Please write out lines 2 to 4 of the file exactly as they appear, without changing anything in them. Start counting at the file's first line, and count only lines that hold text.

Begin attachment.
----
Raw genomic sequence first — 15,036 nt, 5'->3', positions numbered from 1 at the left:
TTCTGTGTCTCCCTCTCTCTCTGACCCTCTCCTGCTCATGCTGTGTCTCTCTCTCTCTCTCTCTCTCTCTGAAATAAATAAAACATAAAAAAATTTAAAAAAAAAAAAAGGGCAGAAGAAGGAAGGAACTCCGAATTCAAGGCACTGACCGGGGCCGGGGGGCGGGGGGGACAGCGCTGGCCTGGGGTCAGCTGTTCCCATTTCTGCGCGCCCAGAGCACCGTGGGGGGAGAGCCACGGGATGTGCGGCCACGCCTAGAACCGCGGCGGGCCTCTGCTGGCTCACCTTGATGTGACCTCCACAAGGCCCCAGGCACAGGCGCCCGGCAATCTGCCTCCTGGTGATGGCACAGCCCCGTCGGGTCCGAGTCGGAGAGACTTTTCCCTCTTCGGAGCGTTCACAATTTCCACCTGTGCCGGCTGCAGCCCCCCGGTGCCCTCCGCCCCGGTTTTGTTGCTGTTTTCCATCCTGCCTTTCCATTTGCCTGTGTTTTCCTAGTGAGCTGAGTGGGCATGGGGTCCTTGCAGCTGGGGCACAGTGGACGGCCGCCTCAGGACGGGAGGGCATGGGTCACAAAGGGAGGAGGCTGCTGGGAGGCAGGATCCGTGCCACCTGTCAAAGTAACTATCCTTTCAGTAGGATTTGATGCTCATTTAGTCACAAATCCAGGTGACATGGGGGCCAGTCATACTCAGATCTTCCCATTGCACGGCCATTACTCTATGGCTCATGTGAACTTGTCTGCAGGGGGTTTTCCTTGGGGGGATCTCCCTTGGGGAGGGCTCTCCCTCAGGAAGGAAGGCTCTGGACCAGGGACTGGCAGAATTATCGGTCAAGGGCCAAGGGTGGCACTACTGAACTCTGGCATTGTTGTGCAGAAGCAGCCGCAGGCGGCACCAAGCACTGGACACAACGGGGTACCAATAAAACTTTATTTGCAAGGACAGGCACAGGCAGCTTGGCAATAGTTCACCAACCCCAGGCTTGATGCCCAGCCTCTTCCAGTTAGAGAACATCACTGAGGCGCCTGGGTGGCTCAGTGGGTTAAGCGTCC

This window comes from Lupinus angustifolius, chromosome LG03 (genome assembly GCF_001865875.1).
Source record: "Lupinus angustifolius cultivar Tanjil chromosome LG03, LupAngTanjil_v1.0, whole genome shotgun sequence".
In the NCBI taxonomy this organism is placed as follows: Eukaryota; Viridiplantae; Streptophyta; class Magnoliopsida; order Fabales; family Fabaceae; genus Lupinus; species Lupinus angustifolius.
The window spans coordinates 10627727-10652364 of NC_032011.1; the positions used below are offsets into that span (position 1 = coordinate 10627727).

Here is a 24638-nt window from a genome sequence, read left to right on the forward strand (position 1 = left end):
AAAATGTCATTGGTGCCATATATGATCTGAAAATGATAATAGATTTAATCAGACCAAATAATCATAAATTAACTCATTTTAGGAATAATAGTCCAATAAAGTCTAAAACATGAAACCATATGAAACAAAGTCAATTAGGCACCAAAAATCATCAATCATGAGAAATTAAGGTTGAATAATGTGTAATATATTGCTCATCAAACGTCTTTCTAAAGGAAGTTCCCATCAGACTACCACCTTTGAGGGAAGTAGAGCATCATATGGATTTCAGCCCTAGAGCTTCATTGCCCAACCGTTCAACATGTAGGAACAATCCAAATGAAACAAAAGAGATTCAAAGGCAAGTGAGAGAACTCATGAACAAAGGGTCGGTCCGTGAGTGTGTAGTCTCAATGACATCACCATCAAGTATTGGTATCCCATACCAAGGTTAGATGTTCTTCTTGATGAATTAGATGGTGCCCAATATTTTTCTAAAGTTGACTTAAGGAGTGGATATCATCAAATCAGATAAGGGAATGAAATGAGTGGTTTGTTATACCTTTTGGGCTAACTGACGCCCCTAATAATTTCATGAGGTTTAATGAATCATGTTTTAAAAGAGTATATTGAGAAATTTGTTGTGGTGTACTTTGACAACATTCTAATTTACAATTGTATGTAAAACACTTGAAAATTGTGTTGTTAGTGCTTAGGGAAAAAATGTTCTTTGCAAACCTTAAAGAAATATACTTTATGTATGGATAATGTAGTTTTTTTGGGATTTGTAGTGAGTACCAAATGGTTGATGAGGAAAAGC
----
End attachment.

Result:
TTCTGTGTCTCCCTCTCTCTCTGACCCTCTCCTGCTCATGCTGTGTCTCTCTCTCTCTCTCTCTCTCTCTGAAATAAATAAAACATAAAAAAATTTAAAAAAAAAAAAAGGGCAGAAGAAGGAAGGAACTCCGAATTCAAGGCACTGACCGGGGCCGGGGGGCGGGGGGGACAGCGCTGGCCTGGGGTCAGCTGTTCCCATTTCTGCGCGCCCAGAGCACCGTGGGGGGAGAGCCACGGGATGTGCGGCCACGCCTAGAACCGCGGCGGGCCTCTGCTGGCTCACCTTGATGTGACCTCCACAAGGCCCCAGGCACAGGCGCCCGGCAATCTGCCTCCTGGTGATGGCACAGCCCCGTCGGGTCCGAGTCGGAGAGACTTTTCCCTCTTCGGAGCGTTCACAATTTCCACCTGTGCCGGCTGCAGCCCCCCGGTGCCCTCCGCCCCGGTTTTGTTGCTGTTTTCCATCCTGCCTTTCCATTTGCCTGTGTTTTCCTAGTGAGCTGAGTGGGCATGGGGTCCTTGCAGCTGGGGCACAGTGGACGGCCGCCTCAGGACGGGAGGGCATGGGTCACAAAGGGAGGAGGCTGCTGGGAGGCAGGATCCGTGCCACCTGTCAAAGTAACTATCCTTTCAGTAGGATTTGATGCTCATTTAGTCACAAATCCAGGTGACATGGGGGCCAGTCATACTCAGATCTTCCCATTGCACGGCCATTACTCTATGGCTCATGTGAACTTGTCTGCAGGGGGTTTTCCTTGGGGGGATCTCCCTTGGGGAGGGCTCTCCCTCAGGAAGGAAGGCTCTGGACCAGGGACTGGCAGAATTATCGGTCAAGGGCCAAGGGTGGCACTACTGAACTCTGGCATTGTTGTGCAGAAGCAGCCGCAGGCGGCACCAAGCACTGGACACAACGGGGTACCAATAAAACTTTATTTGCAAGGACAGGCACAGGCAGCTTGGCAATAGTTCACCAACCCCAGGCTTGATGCCCAGCCTCTTCCAGTTAGAGAACATCACTGAGGCGCCTGGGTGGCTCAGTGGGTTAAGCGTCC

This window comes from Lupinus angustifolius, chromosome LG03 (genome assembly GCF_001865875.1).
Source record: "Lupinus angustifolius cultivar Tanjil chromosome LG03, LupAngTanjil_v1.0, whole genome shotgun sequence".